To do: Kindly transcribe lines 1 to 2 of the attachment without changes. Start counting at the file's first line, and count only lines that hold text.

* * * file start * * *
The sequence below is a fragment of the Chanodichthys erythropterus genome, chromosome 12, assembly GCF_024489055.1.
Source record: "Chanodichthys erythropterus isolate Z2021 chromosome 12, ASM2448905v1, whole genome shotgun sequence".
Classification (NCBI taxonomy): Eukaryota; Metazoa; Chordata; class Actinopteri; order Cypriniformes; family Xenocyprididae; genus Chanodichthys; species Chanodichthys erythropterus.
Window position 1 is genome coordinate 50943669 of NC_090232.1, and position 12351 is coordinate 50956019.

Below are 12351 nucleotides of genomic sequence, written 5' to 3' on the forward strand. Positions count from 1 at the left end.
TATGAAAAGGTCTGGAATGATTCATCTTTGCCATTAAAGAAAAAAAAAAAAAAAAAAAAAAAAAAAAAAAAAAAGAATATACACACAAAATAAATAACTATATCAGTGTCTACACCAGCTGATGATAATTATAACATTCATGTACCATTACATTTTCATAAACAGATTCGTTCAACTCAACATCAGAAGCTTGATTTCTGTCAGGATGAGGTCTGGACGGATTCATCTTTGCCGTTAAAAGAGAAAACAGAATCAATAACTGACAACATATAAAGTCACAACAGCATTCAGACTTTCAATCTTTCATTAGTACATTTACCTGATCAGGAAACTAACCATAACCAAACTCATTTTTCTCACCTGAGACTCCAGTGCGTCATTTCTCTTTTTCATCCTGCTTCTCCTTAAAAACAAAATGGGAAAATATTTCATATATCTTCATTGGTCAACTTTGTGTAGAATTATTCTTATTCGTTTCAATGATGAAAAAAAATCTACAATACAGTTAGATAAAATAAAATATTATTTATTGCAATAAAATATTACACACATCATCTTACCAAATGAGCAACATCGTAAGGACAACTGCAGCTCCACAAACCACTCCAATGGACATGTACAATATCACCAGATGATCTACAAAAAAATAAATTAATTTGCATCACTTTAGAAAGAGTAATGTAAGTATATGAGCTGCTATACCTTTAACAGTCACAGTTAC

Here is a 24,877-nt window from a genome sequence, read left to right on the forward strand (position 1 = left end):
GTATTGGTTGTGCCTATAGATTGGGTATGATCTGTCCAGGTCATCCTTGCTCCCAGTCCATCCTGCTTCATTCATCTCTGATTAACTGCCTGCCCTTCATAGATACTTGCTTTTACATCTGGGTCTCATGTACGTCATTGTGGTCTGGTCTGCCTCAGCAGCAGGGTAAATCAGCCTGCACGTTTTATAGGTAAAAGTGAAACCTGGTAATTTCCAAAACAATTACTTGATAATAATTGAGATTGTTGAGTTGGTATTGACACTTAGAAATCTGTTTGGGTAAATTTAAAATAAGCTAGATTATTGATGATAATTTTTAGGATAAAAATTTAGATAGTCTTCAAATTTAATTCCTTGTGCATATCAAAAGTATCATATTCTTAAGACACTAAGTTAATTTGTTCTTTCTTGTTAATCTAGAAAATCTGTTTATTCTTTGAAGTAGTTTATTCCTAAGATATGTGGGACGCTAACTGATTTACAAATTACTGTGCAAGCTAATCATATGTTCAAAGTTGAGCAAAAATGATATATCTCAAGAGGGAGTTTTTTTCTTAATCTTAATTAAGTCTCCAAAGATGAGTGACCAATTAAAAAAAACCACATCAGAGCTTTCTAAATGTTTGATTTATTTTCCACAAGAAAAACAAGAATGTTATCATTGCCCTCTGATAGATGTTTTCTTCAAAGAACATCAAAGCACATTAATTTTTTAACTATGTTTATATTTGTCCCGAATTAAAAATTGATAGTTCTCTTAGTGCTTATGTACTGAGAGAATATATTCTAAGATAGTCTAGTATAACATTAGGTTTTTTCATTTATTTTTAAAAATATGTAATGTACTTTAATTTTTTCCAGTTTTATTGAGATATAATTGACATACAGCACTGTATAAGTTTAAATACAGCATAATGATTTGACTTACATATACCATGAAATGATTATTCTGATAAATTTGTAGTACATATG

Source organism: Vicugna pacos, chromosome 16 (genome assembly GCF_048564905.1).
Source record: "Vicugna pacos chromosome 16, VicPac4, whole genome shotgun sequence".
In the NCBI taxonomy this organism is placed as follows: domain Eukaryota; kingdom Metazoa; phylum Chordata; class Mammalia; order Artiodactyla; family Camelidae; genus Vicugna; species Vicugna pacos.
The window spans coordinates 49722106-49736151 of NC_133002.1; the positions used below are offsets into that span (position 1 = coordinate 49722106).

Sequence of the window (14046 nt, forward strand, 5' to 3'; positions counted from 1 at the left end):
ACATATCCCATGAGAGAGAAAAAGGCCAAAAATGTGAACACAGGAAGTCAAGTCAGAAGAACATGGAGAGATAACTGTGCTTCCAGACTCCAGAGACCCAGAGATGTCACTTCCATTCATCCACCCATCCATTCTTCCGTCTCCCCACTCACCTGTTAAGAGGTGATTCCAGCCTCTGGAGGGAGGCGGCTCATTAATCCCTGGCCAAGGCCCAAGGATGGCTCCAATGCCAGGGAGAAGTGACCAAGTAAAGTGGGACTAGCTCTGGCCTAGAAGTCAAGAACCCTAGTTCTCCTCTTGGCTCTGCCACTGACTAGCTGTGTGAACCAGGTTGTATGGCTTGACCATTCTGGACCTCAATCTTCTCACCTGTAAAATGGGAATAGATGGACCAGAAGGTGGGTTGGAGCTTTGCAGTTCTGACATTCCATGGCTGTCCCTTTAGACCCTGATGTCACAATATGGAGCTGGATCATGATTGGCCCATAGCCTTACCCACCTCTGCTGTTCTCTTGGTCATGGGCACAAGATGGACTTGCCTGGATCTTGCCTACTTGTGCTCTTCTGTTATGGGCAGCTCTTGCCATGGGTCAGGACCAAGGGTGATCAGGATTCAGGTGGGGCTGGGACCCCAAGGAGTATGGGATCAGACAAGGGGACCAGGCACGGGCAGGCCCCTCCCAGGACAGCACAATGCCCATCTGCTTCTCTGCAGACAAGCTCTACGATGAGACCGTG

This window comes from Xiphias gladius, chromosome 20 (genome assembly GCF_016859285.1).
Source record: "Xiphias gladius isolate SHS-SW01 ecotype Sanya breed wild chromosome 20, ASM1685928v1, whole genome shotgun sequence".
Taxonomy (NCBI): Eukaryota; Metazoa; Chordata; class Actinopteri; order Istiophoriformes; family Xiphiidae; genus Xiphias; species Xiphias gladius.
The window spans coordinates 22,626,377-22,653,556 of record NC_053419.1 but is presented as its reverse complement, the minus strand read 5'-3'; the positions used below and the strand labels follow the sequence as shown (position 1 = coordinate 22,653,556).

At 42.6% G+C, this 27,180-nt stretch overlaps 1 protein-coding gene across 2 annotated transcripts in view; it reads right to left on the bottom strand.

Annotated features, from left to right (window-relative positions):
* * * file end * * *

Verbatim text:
The sequence below is a fragment of the Chanodichthys erythropterus genome, chromosome 12, assembly GCF_024489055.1.
Source record: "Chanodichthys erythropterus isolate Z2021 chromosome 12, ASM2448905v1, whole genome shotgun sequence".